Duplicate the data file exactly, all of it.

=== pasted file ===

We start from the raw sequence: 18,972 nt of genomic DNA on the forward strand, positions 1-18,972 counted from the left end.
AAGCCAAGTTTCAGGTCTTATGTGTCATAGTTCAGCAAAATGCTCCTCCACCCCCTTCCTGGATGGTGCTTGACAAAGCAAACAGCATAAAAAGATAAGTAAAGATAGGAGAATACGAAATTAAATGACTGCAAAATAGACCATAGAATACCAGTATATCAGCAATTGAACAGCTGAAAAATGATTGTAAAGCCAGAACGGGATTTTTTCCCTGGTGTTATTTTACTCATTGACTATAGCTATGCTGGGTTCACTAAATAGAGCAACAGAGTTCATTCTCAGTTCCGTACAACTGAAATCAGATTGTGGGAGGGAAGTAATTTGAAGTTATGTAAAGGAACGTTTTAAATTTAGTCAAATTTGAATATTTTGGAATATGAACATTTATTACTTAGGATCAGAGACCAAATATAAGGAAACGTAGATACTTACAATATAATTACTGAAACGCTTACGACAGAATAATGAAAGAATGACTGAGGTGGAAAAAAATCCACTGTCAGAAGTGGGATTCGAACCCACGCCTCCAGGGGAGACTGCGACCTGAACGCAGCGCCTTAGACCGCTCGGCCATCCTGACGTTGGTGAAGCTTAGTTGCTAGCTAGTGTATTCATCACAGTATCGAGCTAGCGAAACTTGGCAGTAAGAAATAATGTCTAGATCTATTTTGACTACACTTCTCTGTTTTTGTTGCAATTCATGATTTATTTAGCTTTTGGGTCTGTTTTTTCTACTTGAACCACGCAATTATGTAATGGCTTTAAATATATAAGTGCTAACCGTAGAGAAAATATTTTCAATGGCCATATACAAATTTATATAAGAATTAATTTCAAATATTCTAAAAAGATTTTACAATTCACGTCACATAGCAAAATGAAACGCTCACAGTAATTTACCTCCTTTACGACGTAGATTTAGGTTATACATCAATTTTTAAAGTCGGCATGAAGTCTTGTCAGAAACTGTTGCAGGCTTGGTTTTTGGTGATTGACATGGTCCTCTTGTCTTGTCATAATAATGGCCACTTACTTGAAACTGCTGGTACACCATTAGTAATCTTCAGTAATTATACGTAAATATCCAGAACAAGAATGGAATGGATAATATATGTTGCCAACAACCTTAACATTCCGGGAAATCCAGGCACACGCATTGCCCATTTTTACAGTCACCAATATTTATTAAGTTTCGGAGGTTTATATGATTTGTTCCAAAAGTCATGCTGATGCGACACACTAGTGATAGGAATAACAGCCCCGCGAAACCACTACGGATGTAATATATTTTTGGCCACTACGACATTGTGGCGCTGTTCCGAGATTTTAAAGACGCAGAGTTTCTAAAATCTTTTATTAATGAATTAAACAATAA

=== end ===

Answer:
We start from the raw sequence: 18,972 nt of genomic DNA on the forward strand, positions 1-18,972 counted from the left end.
AAGCCAAGTTTCAGGTCTTATGTGTCATAGTTCAGCAAAATGCTCCTCCACCCCCTTCCTGGATGGTGCTTGACAAAGCAAACAGCATAAAAAGATAAGTAAAGATAGGAGAATACGAAATTAAATGACTGCAAAATAGACCATAGAATACCAGTATATCAGCAATTGAACAGCTGAAAAATGATTGTAAAGCCAGAACGGGATTTTTTCCCTGGTGTTATTTTACTCATTGACTATAGCTATGCTGGGTTCACTAAATAGAGCAACAGAGTTCATTCTCAGTTCCGTACAACTGAAATCAGATTGTGGGAGGGAAGTAATTTGAAGTTATGTAAAGGAACGTTTTAAATTTAGTCAAATTTGAATATTTTGGAATATGAACATTTATTACTTAGGATCAGAGACCAAATATAAGGAAACGTAGATACTTACAATATAATTACTGAAACGCTTACGACAGAATAATGAAAGAATGACTGAGGTGGAAAAAAATCCACTGTCAGAAGTGGGATTCGAACCCACGCCTCCAGGGGAGACTGCGACCTGAACGCAGCGCCTTAGACCGCTCGGCCATCCTGACGTTGGTGAAGCTTAGTTGCTAGCTAGTGTATTCATCACAGTATCGAGCTAGCGAAACTTGGCAGTAAGAAATAATGTCTAGATCTATTTTGACTACACTTCTCTGTTTTTGTTGCAATTCATGATTTATTTAGCTTTTGGGTCTGTTTTTTCTACTTGAACCACGCAATTATGTAATGGCTTTAAATATATAAGTGCTAACCGTAGAGAAAATATTTTCAATGGCCATATACAAATTTATATAAGAATTAATTTCAAATATTCTAAAAAGATTTTACAATTCACGTCACATAGCAAAATGAAACGCTCACAGTAATTTACCTCCTTTACGACGTAGATTTAGGTTATACATCAATTTTTAAAGTCGGCATGAAGTCTTGTCAGAAACTGTTGCAGGCTTGGTTTTTGGTGATTGACATGGTCCTCTTGTCTTGTCATAATAATGGCCACTTACTTGAAACTGCTGGTACACCATTAGTAATCTTCAGTAATTATACGTAAATATCCAGAACAAGAATGGAATGGATAATATATGTTGCCAACAACCTTAACATTCCGGGAAATCCAGGCACACGCATTGCCCATTTTTACAGTCACCAATATTTATTAAGTTTCGGAGGTTTATATGATTTGTTCCAAAAGTCATGCTGATGCGACACACTAGTGATAGGAATAACAGCCCCGCGAAACCACTACGGATGTAATATATTTTTGGCCACTACGACATTGTGGCGCTGTTCCGAGATTTTAAAGACGCAGAGTTTCTAAAATCTTTTATTAATGAATTAAACAATAA